Often before an applicant may enter the United States, he or she must process a “visa” through a US Consulate. The US Department of State governs processing at consulates, embassies, or other designated foreign posts. A “visa” is a travel document that allows an individual to travel to the United States and apply for “status” at a port-of-entry into the United States. Processing at a consulate usually, but not always, follows the U.S. Department of Homeland Security’s adjudication of a petition or other determination of eligibility for a particular benefit. An individual may process an immigrant (Permanent Residence) visa or nonimmigrant (Temporary Visa) visa through a US Foreign Post. Consulates also assist with international adoption processing. Which foreign post may depend on the consulate’s jurisdiction, the applicant’s residence, and the type of matter under review.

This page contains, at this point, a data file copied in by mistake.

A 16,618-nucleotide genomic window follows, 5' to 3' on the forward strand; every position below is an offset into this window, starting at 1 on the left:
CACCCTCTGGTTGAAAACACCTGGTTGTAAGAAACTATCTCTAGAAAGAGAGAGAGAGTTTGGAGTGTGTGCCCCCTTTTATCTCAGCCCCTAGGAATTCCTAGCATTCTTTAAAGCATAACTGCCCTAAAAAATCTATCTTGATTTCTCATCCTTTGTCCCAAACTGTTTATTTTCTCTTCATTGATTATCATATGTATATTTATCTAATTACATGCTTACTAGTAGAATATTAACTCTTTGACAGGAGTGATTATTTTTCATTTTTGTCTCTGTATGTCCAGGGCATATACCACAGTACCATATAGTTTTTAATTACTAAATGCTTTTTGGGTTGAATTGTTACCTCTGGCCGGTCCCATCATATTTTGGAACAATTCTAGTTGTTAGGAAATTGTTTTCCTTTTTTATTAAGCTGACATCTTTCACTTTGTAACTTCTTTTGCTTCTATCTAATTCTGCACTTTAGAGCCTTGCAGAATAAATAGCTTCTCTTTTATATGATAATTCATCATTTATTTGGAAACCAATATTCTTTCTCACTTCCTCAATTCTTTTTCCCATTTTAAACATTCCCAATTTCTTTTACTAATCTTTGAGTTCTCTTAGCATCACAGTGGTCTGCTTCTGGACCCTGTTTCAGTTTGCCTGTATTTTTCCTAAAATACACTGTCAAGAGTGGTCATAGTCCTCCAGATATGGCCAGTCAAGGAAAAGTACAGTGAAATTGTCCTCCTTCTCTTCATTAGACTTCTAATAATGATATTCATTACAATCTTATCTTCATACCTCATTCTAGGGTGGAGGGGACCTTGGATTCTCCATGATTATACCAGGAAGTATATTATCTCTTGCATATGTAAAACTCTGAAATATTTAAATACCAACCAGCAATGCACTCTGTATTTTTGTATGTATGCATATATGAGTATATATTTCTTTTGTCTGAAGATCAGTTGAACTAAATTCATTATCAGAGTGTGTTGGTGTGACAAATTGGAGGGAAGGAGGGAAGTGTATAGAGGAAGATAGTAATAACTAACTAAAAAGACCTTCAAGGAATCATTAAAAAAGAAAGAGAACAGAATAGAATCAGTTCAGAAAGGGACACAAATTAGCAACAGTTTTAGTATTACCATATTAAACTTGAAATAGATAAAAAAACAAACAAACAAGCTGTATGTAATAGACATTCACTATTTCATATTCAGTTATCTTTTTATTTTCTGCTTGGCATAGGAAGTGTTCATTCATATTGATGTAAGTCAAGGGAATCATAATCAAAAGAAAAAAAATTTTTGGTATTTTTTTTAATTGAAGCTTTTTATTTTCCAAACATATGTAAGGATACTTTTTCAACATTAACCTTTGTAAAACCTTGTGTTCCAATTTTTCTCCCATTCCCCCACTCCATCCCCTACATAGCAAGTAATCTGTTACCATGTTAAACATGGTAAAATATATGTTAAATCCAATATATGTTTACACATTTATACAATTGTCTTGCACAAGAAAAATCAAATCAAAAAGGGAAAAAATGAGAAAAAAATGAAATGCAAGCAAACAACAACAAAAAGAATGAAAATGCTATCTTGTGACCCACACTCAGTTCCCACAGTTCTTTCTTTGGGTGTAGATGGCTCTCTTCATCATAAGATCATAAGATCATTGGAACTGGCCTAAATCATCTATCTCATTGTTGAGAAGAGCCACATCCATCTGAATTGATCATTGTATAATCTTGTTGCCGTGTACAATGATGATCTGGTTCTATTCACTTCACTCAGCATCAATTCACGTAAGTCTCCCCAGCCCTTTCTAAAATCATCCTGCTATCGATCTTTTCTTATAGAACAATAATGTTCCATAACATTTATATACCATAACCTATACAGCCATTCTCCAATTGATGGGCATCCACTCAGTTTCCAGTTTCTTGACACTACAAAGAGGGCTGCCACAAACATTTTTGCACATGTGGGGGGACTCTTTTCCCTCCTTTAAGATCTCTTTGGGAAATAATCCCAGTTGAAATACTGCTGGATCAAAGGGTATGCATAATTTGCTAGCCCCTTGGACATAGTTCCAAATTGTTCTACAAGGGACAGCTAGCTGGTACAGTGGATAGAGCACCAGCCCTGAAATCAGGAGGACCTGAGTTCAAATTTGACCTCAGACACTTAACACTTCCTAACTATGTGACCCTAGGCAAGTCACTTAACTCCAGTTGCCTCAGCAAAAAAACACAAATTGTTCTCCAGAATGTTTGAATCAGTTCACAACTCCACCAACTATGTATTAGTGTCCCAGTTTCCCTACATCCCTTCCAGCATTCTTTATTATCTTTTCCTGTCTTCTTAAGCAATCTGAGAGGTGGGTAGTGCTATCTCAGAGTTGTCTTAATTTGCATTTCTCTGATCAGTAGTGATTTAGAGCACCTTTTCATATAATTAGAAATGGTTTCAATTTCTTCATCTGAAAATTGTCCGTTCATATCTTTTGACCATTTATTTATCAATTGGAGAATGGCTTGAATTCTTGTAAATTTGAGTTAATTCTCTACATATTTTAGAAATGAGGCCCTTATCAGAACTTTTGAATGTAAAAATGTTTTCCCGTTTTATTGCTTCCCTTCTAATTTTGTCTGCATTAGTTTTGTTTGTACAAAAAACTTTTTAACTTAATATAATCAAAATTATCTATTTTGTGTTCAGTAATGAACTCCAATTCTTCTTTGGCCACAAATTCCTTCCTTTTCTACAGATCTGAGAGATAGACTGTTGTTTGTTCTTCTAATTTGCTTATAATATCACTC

Most consulates do not permit the presence of representatives, including attorneys, inside the consulate, even for interviews or other contact with officers. However, consulates may recognize that an applicant is represented upon receipt of a properly executed entry of appearance with the US Department of State. Representatives may also communicate with the consulate on behalf of an applicant during processing and post decision, especially for unusual or sensitive matters and applications that require an expedited process or special handling.
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